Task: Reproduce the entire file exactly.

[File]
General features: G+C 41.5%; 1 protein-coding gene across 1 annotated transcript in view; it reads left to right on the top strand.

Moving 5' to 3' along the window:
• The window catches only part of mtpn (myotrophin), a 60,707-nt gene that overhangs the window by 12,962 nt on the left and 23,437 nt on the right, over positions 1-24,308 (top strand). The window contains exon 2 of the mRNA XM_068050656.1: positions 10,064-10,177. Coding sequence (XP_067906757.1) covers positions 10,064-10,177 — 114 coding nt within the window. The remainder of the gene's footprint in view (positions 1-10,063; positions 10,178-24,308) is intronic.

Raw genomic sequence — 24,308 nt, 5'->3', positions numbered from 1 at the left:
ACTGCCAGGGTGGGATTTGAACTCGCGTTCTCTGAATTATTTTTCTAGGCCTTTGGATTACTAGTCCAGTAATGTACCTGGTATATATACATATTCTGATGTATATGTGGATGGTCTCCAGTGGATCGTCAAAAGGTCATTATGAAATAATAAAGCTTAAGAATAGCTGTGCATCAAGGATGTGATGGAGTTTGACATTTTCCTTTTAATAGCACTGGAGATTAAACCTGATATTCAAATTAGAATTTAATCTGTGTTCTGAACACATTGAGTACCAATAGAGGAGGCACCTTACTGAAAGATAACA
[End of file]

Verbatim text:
General features: G+C 41.5%; 1 protein-coding gene across 1 annotated transcript in view; it reads left to right on the top strand.

Moving 5' to 3' along the window:
• The window catches only part of mtpn (myotrophin), a 60,707-nt gene that overhangs the window by 12,962 nt on the left and 23,437 nt on the right, over positions 1-24,308 (top strand). The window contains exon 2 of the mRNA XM_068050656.1: positions 10,064-10,177. Coding sequence (XP_067906757.1) covers positions 10,064-10,177 — 114 coding nt within the window. The remainder of the gene's footprint in view (positions 1-10,063; positions 10,178-24,308) is intronic.

Raw genomic sequence — 24,308 nt, 5'->3', positions numbered from 1 at the left:
ACTGCCAGGGTGGGATTTGAACTCGCGTTCTCTGAATTATTTTTCTAGGCCTTTGGATTACTAGTCCAGTAATGTACCTGGTATATATACATATTCTGATGTATATGTGGATGGTCTCCAGTGGATCGTCAAAAGGTCATTATGAAATAATAAAGCTTAAGAATAGCTGTGCATCAAGGATGTGATGGAGTTTGACATTTTCCTTTTAATAGCACTGGAGATTAAACCTGATATTCAAATTAGAATTTAATCTGTGTTCTGAACACATTGAGTACCAATAGAGGAGGCACCTTACTGAAAGATAACA